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Failure to Meet Prevailing Wage Requirements Can Cost You 80% of Energy Credits

Apr 29, 2024

The Inflation Reduction Act (“IRA”) created and expanded several credits available for businesses who invest in clean energy alternatives. Many of the credits have a “base amount” available to businesses, which can be multiplied by five if the business meets the prevailing wage and apprenticeship (“PWA”) requirements for the applicable credits.  

Under the IRA, these requirements apply to facilities and projects where construction began 60 days or more after the publication of initial guidance by Treasury and the IRS on November 30, 2022. Accordingly, the PWA requirements apply to projects that begin on or after January 29, 2023. The IRS released proposed rules regarding the PWA requirements on August 29, 2023, which further detailed how companies can comply with the PWA requirements. Taxpayers may rely on these proposed regulations for construction and projects beginning on or after January 29, 2023. 

Impacted Energy Credits 

The prevailing wage and apprenticeship requirements do not apply to all the credits contained in the IRA, and certain credits only require the prevailing wage requirements be met to qualify for increased credit amounts. Some companies may also qualify for either the “one megawatt” (“1 MW”) exception or “beginning of construction” (“BOC”) exception. 

The following credits must meet both the prevailing wage requirements and the apprenticeship requirements to qualify for the increased credit amounts: 

  • IRC Sec. 30C alternative fuel vehicle refueling property credit 
  • IRC Sec. 45 renewable electricity production credit 
  • IRC Sec. 45Q credit for carbon oxide sequestration 
  • IRC Sec. 45V credit for production of clean hydrogen 
  • IRC Sec. 45Y clean electricity production credit 
  • IRC Sec. 45Z clean fuel production credit 
  • IRC Sec. 48 energy credit 
  • IRC Sec. 48C qualifying advanced energy project credit 
  • IRC Sec. 48E clean electricity investment credit 
  • IRC Sec. 179D energy efficient commercial buildings deduction 

The following credits need to meet only the prevailing wage requirements to qualify for the increased credit amounts:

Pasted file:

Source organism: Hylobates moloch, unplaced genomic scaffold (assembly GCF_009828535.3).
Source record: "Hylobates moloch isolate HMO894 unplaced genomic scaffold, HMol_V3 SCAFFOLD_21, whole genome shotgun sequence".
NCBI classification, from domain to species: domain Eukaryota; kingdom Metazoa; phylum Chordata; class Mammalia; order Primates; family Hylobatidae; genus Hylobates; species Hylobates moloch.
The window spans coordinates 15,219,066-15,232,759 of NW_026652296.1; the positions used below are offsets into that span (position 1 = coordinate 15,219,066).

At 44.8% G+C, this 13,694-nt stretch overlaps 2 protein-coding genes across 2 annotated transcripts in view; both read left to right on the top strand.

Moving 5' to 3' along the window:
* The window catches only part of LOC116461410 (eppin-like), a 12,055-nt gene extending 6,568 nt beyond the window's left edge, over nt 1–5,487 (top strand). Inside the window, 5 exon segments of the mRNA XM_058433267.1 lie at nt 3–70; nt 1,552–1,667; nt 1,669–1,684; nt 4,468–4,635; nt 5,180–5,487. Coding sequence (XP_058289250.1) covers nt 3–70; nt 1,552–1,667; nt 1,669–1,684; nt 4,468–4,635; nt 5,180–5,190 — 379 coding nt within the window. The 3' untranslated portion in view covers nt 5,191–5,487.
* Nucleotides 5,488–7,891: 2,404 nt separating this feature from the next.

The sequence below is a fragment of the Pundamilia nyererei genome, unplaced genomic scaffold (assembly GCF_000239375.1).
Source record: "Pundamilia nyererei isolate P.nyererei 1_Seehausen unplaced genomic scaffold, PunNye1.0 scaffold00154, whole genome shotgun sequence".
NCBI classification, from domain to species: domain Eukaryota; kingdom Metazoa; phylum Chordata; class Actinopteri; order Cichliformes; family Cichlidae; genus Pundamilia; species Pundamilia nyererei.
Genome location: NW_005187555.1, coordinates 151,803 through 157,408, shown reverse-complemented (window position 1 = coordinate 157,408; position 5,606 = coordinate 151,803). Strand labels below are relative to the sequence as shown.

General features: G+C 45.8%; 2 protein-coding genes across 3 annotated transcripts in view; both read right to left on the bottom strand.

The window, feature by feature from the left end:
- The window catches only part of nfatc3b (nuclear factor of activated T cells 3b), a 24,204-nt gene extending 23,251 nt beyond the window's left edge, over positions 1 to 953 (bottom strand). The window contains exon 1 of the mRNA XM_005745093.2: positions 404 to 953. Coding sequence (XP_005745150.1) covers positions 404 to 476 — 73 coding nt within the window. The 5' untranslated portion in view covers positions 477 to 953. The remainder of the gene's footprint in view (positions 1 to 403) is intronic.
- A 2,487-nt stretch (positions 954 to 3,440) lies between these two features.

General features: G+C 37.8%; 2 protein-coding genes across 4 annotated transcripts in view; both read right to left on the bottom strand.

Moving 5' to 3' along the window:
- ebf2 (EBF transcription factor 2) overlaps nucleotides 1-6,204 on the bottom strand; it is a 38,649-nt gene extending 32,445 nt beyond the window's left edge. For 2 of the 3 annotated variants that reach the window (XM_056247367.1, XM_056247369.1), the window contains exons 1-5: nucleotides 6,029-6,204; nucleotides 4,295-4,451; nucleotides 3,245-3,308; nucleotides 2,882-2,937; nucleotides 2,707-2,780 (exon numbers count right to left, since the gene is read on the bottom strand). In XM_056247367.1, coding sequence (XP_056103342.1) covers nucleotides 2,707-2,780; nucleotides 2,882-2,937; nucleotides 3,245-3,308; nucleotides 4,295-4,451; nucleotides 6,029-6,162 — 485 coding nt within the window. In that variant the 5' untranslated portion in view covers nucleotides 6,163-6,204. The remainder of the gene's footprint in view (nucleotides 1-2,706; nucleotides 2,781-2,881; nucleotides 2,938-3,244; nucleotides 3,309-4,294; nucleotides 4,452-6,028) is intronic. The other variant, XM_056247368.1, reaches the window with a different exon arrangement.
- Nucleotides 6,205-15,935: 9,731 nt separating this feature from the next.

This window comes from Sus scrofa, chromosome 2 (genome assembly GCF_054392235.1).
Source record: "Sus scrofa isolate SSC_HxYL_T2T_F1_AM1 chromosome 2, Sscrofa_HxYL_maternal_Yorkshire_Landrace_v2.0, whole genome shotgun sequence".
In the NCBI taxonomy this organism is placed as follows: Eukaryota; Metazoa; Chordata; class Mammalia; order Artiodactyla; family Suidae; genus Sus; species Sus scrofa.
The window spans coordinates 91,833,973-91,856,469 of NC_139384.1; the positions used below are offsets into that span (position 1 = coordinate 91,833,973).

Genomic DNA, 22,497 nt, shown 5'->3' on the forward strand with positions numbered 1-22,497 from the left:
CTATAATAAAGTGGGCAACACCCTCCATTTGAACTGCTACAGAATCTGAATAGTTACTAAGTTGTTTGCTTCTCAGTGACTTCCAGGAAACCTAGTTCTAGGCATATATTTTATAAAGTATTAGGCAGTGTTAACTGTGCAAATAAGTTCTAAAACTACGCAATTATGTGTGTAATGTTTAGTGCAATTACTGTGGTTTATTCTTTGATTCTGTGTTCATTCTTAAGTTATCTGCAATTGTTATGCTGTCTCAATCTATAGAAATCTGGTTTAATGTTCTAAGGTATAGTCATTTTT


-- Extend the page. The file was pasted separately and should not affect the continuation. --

• Section 45L new energy efficient home credit  
  • Section 45U zero-emission nuclear power production credit 

 Prevailing Wage Requirements 

The federal government sets minimum wages (“prevailing wages”) for workers who are employed on certain government projects. These wages are set yearly by the Department of Labor and vary depending on the work to be done and the geographical area where the work or project will be completed. The Department of Labor releases both basic hourly rates and fringe benefit hourly rates. Taxpayers can use the website to help determine the appropriate rates based on their geographic area and the labor classification.  

The IRA incentivizes taxpayers to pay all laborers and mechanics they employ (or their contractor or subcontractor employees) wages that are equal to or exceed these prevailing rates by tying the amount of credit to the use of these wages. Companies who meet the PWA requirements will be able to claim increased credit amounts. 

Apprenticeship Requirements 

The IRA also added apprenticeship requirements, which contain more components than the prevailing wage requirements. There are three requirements that must be met: 

  1. Labor hours requirement – requires that the taxpayer ensure that either 10%, 12.5%, or 15% of the total labor hours performed are performed by qualified apprentices from a registered apprenticeship program, depending on the date on which construction began. 
  1. Ratio requirement – requires taxpayers to ensure that the ratio of apprentices to journey workers established by the registered apprenticeship program are met each day.